"The Curse Of Frankenstein" of 1957 truly is essential for every Horror lover to see. While this first entry to Hammer's ingenious Frankenstein series is not one of my personal favorite Hammer Productions, it were this film and the following "Horror Of Dracula" which basically redefined British Horror, and represent everything the Hammer Studios stand for. Mad Science and the Resurrection of the dead have always been among my favorite Horror topics, and Hammer's Frankenstein films starring the great Peter Cushing are among the most memorable films in the field. My personal favorite film in Hammer's Frankenstein franchise is still the brilliantly insane "Frankenstein Created Woman" of 1967, but this first film is also brilliant, and furthermore gets the benefit of originality. Sometimes in cinema, actors are predestined to play a certain role - and this is definitely the case with Peter Cushing here. Nobody else could have played the role of the obsessed Baron Victor Frankenstein as Cushing did. When it was Hammer's Dracula that made Christopher Lee the Horror icon he is, it was "The Curse Of Frankenstein" and its sequel that rose Peter Cushing to immortal fame.
Hammer's Baron Frankenstein is more (insanely) dedicated than the character is in the novel or any previous film, and Cushing is brilliant in the role, which he played six times altogether. While he is not necessarily a villain as such (he does what he does with the strong conviction of doing what's necessary for the benefit of mankind), Victor Frankenstein gets more and more dedicated to his obsession of creating artificial life and resurrecting the dead in this first "Frankenstein" film from Hammer, and, at a certain point, he is willing to do anything in order to achieve his goals. At first he is still supported by his assistant and former teacher Paul Kempe (Robert Urquhart) who gets more and more frightened by his former student's obsessive behavior...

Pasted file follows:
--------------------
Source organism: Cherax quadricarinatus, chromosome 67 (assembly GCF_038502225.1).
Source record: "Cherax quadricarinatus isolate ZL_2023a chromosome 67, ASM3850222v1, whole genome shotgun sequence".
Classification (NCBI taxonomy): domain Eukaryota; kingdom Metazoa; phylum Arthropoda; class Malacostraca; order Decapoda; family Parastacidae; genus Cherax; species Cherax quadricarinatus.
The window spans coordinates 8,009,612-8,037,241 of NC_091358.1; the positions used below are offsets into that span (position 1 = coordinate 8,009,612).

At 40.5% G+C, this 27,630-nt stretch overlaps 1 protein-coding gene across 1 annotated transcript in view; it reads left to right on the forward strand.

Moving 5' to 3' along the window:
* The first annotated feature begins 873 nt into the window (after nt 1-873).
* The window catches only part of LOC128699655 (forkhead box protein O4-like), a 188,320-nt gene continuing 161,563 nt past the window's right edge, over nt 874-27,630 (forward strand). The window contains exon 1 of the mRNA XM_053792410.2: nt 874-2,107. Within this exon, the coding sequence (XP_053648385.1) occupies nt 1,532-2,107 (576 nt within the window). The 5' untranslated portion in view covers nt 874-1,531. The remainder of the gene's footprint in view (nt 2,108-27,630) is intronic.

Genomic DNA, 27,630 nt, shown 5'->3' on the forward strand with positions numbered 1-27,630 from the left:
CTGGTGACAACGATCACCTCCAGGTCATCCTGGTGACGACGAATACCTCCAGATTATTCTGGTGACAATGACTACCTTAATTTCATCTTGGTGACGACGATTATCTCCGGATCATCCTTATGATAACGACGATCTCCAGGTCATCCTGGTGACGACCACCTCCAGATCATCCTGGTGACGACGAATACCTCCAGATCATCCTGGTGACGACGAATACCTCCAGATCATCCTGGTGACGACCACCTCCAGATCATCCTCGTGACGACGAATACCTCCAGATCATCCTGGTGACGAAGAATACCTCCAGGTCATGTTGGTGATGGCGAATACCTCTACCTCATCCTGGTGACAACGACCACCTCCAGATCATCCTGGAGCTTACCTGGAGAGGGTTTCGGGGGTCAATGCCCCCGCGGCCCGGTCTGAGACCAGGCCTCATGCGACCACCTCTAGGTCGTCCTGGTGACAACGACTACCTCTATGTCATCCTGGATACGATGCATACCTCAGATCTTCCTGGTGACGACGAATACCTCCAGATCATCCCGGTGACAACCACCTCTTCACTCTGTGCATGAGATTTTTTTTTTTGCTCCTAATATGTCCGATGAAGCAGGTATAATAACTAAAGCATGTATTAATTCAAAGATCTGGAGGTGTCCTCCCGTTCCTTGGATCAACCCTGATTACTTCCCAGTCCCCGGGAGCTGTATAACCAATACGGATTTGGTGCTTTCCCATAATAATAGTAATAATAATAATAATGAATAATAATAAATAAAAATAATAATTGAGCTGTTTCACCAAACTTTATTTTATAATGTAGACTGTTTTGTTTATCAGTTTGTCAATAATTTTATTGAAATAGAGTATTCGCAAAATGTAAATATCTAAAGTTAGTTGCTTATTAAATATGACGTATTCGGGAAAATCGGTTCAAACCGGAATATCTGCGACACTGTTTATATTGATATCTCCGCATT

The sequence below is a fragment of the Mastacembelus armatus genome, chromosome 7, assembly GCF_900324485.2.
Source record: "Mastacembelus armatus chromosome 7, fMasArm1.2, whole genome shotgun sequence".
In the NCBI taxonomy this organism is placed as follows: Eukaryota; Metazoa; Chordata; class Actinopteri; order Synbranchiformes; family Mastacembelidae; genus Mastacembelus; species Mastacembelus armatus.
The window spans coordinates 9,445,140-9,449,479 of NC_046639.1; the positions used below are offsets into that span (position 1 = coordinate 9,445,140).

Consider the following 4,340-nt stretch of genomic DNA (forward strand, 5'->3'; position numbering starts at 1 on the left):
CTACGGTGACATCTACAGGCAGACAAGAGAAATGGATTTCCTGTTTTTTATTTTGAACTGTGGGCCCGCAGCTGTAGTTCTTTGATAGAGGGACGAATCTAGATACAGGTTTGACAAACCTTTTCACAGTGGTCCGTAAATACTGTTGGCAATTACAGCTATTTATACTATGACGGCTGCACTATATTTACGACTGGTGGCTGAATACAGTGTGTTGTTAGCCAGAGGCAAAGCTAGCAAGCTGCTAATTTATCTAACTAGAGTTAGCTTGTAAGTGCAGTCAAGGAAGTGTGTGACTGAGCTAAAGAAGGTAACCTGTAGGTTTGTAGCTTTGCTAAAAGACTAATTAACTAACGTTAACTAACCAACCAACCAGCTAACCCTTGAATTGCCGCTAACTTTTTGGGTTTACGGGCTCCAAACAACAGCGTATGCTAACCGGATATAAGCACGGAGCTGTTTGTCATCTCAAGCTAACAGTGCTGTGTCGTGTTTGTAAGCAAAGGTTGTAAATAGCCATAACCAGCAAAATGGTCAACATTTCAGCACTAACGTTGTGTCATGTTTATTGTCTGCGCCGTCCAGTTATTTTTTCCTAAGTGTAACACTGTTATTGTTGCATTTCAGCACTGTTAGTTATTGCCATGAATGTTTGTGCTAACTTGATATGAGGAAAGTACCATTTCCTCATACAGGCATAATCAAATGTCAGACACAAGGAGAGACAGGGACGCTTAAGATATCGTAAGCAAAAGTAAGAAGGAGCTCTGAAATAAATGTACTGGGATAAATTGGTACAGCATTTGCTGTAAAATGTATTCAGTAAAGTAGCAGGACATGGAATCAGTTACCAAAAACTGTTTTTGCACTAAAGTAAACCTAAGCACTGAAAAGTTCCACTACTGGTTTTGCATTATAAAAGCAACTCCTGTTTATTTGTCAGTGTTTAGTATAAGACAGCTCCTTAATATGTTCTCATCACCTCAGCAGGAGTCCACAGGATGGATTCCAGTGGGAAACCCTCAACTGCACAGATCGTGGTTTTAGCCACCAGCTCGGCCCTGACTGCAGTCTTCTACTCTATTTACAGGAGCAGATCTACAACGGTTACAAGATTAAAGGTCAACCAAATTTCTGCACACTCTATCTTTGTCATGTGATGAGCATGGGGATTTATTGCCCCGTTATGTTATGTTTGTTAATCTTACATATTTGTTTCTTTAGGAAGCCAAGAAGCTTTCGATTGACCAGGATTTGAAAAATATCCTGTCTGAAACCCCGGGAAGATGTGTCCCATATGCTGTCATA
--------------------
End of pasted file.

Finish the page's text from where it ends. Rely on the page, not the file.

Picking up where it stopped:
I do not want to give too much of the plot away, but I guess everybody knows what the story of Frankenstein is about. As the story of Dracula, the Frankenstein story got its haunting Hammer-style makeover. From today's point of view the graphic depiction of violence and gore in the film may seem tame, but back in the day the early Hammer Classics "Curse Of Frankenstein" and "Horror Of Dracula" were some of the first films to actually show red blood, some gore and explicit violence. Both classics were directed by Terence Fisher, easily the most important Hammer director, and, as usual for hammer, the film is greatly photographed in eerie Gothic locations. Gothic castles, foggy grounds and a constantly gloomy mood - this is what makes a lot of the greatness of the world of Hammer. Peter Cushing truly is one of the greatest Horror icons ever, and Hammer's Frankenstein series probably earned him this deserved reputation more than anything else. The monster, by the way, is played by a fellow Horror icon, with whom Cushing formed the most awesome Horror-duo in a whole lot of films, none other than the great Christopher Lee. Hazel Court is a beauty in the female lead, the only tiny negative aspect is the fact that Robert Urquhart's character of Paul sometimes annoys with his moralistic nagging (also, while he is supposed to be Frankenstein's teacher, Urquhart clearly is years younger than Cushing). That does in no way lessen the greatness of this Hammer Classic, however. All said, "The Curse Of Frankenstein" is a true British Horror Classic, which every Horror fan must see, and no film buff in general should miss!